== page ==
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“Urh. Why is something so simple so difficult?” moaned Korra to herself, licking the rice stuck on her fingers in an attempt to make it disappear. The kitchen of the Air Temple was still quiet at this hour. Early sun rays warmed the countertop, basking five destroyed rice balls in a golden glow. It would be a nice day. If only the rice balls behaved and remained whole for a—
“You’re not supposed to lick it away,” declared Ikki as she burst in from the window, twirling air and morning dew in her wake. “Morning Korra!” She sat on the top shelf. “Where’s the cookie jar? Did you take it? You’re up early: something’s wrong. Did Meelo take it? You just need water, you know.” She jumped back down purposefully, filled a cup with water, and handed it to Korra.
“Uh, thanks.” Korra drank it in one gulp. Had she had that much plum wine yesterday? Varrick did import the best from the South. Had she gone too far? Crossed a line? A vacation. How long were those, usually? What if...
“For the rice. ” Ikki rolled her eyes, refilled the cup, and dipped her fingers in. She cupped the pickled vegetable filling in rice and formed a tiny, perfect ball. “Where are you going? This is a picnic, right? Can I come?”
“No!” replied Korra, too quickly not to attract suspicion. “I— It’s... in the Spirit World. You can’t come.”
“Is Jinora— You’re blushing! Is it a date? Is that why I can’t come?” Ikki’s hands were on her hips. “Does my sister know about this? Jinora was smirking all night yesterday, and not telling me anything during the whole wedding, you know how Jinora loves not telling anyone anything, she’s cruel. Why are you up so early, are you in a hurry to leave? Did Meelo take the cookie jar?”
“Um, look…” Korra bent down and picked up something wrapped in cloth from her small backpack. “If I tell you where the cookies went,” she pointed at the rice disaster on the counter, “can you turn these into rice balls for me?” She grinned, offering Ikki a crooked plea.
Pema walked in with a yawn that turned into a very audible chuckle, Rohan on her hip. With stunning dexterity for someone with one free hand, she filled the kettle and put it on, clearly amused.
Ikki was not amused. “Does Mom know about this too? That’s so unfair . Korra, I’ll handle your lunch if you tell me who your crush is. Deal?”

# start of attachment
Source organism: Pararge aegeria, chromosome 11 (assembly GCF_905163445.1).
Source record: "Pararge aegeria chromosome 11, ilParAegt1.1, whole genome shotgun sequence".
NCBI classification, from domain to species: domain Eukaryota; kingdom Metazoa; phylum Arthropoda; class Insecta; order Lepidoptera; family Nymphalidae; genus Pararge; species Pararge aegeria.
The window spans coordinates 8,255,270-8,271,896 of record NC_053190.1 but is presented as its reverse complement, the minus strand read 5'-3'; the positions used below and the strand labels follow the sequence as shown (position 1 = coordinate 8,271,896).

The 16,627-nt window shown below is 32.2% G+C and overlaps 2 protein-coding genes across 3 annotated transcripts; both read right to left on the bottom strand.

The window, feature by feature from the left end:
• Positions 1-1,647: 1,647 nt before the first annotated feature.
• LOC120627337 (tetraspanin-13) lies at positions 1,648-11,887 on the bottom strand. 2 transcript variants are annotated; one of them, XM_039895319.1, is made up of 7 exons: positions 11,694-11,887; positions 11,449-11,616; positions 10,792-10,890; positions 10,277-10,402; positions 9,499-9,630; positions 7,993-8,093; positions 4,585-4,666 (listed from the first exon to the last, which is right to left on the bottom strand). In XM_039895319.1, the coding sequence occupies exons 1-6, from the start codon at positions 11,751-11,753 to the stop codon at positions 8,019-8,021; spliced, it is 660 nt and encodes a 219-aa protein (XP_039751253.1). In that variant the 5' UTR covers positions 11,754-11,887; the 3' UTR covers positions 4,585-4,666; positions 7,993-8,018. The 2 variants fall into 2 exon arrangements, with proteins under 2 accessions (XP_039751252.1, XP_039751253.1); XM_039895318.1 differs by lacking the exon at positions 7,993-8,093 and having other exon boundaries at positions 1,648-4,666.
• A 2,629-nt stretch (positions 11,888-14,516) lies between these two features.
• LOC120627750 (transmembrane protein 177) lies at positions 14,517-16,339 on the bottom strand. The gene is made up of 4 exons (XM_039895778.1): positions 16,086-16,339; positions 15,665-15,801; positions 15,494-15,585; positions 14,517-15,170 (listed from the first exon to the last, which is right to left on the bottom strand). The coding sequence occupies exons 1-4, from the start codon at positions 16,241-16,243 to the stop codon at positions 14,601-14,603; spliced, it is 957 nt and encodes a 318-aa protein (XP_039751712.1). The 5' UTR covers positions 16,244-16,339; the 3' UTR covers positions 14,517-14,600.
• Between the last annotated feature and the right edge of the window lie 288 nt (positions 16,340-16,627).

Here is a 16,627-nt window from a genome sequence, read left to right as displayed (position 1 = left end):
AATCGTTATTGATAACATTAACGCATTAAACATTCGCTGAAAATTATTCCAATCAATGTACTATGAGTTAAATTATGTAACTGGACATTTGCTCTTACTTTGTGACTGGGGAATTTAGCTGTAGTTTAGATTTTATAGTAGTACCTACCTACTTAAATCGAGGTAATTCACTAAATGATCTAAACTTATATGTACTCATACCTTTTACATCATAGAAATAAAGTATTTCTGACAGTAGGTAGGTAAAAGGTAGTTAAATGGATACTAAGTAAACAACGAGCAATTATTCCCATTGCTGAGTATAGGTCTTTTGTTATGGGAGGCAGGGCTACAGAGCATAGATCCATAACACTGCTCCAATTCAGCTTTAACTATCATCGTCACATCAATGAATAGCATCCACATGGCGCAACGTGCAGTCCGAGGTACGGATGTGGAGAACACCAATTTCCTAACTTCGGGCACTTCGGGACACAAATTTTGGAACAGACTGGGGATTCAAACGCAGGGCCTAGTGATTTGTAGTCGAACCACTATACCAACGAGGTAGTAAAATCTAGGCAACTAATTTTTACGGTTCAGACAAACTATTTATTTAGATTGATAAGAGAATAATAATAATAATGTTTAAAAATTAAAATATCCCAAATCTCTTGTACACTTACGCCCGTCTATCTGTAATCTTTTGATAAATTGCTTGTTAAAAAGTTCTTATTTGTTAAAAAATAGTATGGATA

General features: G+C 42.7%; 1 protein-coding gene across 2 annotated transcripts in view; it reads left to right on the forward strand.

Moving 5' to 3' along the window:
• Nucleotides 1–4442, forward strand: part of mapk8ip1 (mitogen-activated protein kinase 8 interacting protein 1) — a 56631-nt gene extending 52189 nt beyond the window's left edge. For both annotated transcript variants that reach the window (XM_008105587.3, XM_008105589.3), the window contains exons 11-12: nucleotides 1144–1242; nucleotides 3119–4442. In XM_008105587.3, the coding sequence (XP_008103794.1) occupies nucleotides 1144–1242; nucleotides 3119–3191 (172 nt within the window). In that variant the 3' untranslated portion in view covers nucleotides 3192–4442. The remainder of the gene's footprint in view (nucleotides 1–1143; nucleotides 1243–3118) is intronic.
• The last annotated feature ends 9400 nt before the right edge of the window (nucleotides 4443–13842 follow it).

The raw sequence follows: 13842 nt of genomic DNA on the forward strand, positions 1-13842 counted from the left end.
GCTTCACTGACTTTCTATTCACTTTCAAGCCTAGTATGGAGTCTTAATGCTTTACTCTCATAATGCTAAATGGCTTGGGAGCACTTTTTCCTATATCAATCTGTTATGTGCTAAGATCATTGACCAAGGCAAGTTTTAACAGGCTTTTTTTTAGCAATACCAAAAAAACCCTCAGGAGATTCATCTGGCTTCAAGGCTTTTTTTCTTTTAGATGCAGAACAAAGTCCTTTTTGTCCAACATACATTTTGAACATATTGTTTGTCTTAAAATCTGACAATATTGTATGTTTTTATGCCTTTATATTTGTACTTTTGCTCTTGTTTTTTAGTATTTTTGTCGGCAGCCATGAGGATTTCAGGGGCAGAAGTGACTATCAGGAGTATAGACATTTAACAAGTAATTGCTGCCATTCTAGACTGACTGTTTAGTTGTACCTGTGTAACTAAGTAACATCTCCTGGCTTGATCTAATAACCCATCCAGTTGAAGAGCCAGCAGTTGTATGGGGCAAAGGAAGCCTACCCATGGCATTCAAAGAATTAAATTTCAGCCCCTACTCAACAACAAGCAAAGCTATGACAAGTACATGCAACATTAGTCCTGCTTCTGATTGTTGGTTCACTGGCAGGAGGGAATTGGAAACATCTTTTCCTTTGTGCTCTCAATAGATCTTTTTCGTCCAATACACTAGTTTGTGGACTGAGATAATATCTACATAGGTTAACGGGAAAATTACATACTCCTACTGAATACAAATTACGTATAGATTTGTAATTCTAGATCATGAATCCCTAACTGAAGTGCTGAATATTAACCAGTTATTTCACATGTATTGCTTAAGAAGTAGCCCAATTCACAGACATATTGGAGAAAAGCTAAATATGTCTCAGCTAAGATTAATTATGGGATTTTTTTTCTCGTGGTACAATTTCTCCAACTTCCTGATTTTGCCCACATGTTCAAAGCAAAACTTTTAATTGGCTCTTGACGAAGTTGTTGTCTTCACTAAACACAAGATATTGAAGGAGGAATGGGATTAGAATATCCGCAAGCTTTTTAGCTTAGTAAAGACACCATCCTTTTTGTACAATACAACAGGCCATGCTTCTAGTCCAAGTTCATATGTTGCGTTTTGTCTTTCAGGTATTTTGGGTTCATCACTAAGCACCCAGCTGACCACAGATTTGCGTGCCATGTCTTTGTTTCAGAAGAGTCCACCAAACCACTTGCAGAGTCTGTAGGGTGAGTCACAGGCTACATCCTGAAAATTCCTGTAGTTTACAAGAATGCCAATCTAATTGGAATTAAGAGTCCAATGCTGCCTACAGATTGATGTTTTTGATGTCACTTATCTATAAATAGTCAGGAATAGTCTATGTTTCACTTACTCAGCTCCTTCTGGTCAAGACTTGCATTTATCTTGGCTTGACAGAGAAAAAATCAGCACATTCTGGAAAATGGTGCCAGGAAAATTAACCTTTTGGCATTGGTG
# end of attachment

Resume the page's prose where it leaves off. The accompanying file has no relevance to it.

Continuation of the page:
Korra glanced at Pema, a soft panic in her chest.
“Ready to go?” said Asami in the doorframe, dropping a rather heavy looking backpack down against the wall.
Korra’s heart did a somersault. She had rice stuck between her fingers, a week’s worth of food to pack (was it a week?), an impertinent child to bribe, and a thousand butterflies in her stomach. Ready? How would she ever—
“JINORA! I KNOW WHO KORRA’S CRUSH IS!” yelled Ikki as she zoomed out of the window on an airball. Bolin and Opal’s giggles came in from the dining hall. Rohan clapped and tried to follow his sister in defenestration before Korra caught him by the seat of his pants. “NO AIRBALLS IN THE KITCHEN,” yelled Pema in a voice that was weary but never gave up.
Asami’s raised eyebrow and inquiring smile only exacerbated Korra’s growing alarm. Rohan, in her sticky grip, was now stuffing his face with the Avatar’s unsightly rice balls. She was losing her bearings. As a Spirit guide she’d have to be in control. This was a disaster.
Pema’s amusement turned to all out laughter. “Korra, why don’t you make tea for our guests while I handle… whatever this is.”
“We’re going on a vacation,” said Asami, matter of factly, as she navigated the Air Temple’s kitchen with familiarity. She measured out the tea leaves, precisely. “Two weeks.” Korra’s eyes widened. “I made sure the company would be taken care of.” Asami gestured vaguely at Republic City out the window. “We can really use a break.”
True, Republic City behaved like Korra’s cooking: it could never seem to hold itself together.
Asami vanished into the dining room with the tea kettle.
Korra closed her mouth, which, apparently, had been open. Startled into her own body, she activated, setting down the littlest air kid, opening cupboards, placing breakfast buns on a tray and throwing nuts and dried fruit at her bag. “Two weeks...” she said out loud. Vertigo overcame her, and she steadied herself with both hands on the counter.
She offered Pema her best imploring eyes. “Can you help, Pema? I hope I’m wrong, but I doubt Asami packed any food.”
The air acolyte beamed. “Don’t worry about it. You both deserve a break!” Korra’s relief filled the air around. Truth be told, she didn’t deserve the airbender family.
“Appreciate it!” replied Korra in an understatement. She headed out to join her friends in the dining hall, holding a tray loaded with leftover delicacies from the night before. She turned in the doorway to give Pema her widest grin of gratitude.
Twenty seconds after leaving, Korra’s head poked in again from the doorframe. “Um, Pema? Can you feed Naga for two weeks, please? Appreciate it!”